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" Must a government of necessity be too strong for the liberties of its own people, or too weak to maintain its own existence? "
The Martyr's Monument: Being the Patriotism and Political Wisdom of Abraham ... - Page 61
by Abraham Lincoln - 1885 - 297 pages
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Abraham Lincoln and His Presidency, Volume 1

Joseph Hartwell Barrett - 1903
...the earth. It forces us to ask, " Is there in all Republics this inherent and fatal weakness?" Must a government of necessity be too strong for the liberties...the war power of the Government, and so to resist the force employed for its destruction by force for its preservation. The call was made, and the response...
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Federal Aid in Domestic Disturbances. 1787-1903

United States. Adjutant-General's Office, Frederick T. Wilson - Intervention (Federal government) - 1903 - 394 pages
...powers." " Under these circumstances," he adds, "no choice was left but to call out the war powers of the Government, and so to resist force, employed...for its destruction, by force for its preservation." Accordingly on the loth of April, 1861, he issued a proclamation calling upon the militia of the several...
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History of the United States of America, Volume 2

Henry William Elson - United States - 1904 - 911 pages
...can or cannot maintain its territorial integrity against its own domestic foes. ... Must a government be too strong for the liberties of its own people, or too weak to maintain its own existence ? " That the President no longer thought of compromise is clear from his statement that " no popular...
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War Government, Federal and State, in Massachusetts, New York, Pennsylvania ...

William Babcock Weeden - Indiana - 1906 - 389 pages
...structure of popular government. " Is there in all republics this inherent and fatal weakness? Must a government, of necessity, be too strong for the...but to call out the war power of the government." l He does not reply directly to these reasoned queries, but in substance invokes the voice of millions,...
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The Hartford Seminary Record, Volume 16

Theology - 1906
...Or, as he put it again : — " Is there, in all republics, this inherent and fatal weakness ? Must a government, of necessity, be too strong for the...people, or too weak to maintain its own existence? " Here his oath and his inclination became identified. Lincoln the President and Lincoln the civilian...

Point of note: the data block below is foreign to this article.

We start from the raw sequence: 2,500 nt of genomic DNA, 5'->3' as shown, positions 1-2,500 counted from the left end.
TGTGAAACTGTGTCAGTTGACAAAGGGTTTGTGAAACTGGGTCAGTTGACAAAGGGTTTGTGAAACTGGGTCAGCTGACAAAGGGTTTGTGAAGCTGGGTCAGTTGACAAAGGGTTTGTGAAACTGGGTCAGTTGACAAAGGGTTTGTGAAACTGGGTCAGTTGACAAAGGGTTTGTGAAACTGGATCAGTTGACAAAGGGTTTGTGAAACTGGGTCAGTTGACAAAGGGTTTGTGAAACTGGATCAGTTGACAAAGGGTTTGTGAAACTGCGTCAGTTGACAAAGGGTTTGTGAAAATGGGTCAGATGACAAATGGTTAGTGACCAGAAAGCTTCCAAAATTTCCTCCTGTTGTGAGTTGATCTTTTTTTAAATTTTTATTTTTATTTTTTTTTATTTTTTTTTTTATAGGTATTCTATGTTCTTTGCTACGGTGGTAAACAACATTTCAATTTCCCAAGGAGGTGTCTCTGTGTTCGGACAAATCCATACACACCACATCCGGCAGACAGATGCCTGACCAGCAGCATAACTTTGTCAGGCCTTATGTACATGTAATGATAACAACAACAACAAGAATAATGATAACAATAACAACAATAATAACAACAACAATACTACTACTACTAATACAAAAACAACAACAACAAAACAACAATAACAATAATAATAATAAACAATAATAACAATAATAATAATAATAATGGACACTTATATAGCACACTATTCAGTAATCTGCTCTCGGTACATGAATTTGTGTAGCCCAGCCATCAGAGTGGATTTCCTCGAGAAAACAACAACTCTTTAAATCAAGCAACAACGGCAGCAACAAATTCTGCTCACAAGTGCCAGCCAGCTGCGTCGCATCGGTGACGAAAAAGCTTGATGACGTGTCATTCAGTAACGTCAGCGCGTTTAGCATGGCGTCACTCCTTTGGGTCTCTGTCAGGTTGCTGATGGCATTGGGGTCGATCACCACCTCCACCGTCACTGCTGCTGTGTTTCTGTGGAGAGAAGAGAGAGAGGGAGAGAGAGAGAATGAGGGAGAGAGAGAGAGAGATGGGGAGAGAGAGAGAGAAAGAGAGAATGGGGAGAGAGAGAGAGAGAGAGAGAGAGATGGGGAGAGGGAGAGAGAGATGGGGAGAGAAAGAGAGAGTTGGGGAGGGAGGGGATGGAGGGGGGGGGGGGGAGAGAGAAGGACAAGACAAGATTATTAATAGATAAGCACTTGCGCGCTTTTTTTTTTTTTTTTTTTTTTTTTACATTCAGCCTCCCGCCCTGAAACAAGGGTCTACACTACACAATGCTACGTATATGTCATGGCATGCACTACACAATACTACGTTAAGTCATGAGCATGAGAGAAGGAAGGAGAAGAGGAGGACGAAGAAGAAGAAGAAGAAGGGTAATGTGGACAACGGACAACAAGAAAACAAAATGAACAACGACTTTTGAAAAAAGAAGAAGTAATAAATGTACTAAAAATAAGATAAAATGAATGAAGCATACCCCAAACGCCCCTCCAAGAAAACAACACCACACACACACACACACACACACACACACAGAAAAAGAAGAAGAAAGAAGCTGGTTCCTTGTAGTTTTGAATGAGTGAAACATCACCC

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The Writings of Abraham Lincoln: 1832-1843

Abraham Lincoln - American literature - 1905
...message to Congress he defined it in admirably pointed language: "Must a government be of necessity too strong for the liberties of its own people, or too weak to maintain its own existence ? Is there in all republics this inherent weakness ? " This question he answered in the name of the...
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The Wordsworth Dictionary of Quotations

Connie Robertson - Reference - 1998 - 669 pages
...and what we preserve. We shall nobly save, or meanly lose, the last, best hope of earth. 6352 Must a government of necessity be too strong for the liberties of its people or too weak to maintain its own existence? 6353 With high hope for the future, no prediction...
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War and Press Freedom: The Problem of Prerogative Power

Jeffery A. Smith - History - 1999 - 336 pages
..."liberty" meant. In his 1941 Jackson Day address he quoted Lincoln's question to Congress in 1861: " 'Must a government, of necessity, be too strong for the...people, or too weak to maintain its own existence?' " "Lincoln answered that question as Jackson had answered it — not by words, but by deeds," Roosevelt...
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Abraham Lincoln and a New Birth of Freedom: The Union and Slavery in the ...

Howard Jones - Political Science - 1999 - 236 pages
...government upon the earth"? "Is there, in all republics, this inherent, and fatal weakness?" "Must a government, of necessity, be too strong for the...of its own people, or too weak to maintain its own existence?"s1 Lincoln as president believed he had no choice but to exercise his war powers under the...
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The Cambridge History of American Literature: Volume 4, Nineteenth-Century ...

Cyrus R. K. Patell - Literary Criticism - 1994 - 562 pages
...Southern states puts this very possibility into question, as though such "a government of necessity [must] be too strong for the liberties of its own people, or too weak to maintain its own existence." Whitman takes up these matters of political theory in his tract "The 18th Presidency!" which opens:...
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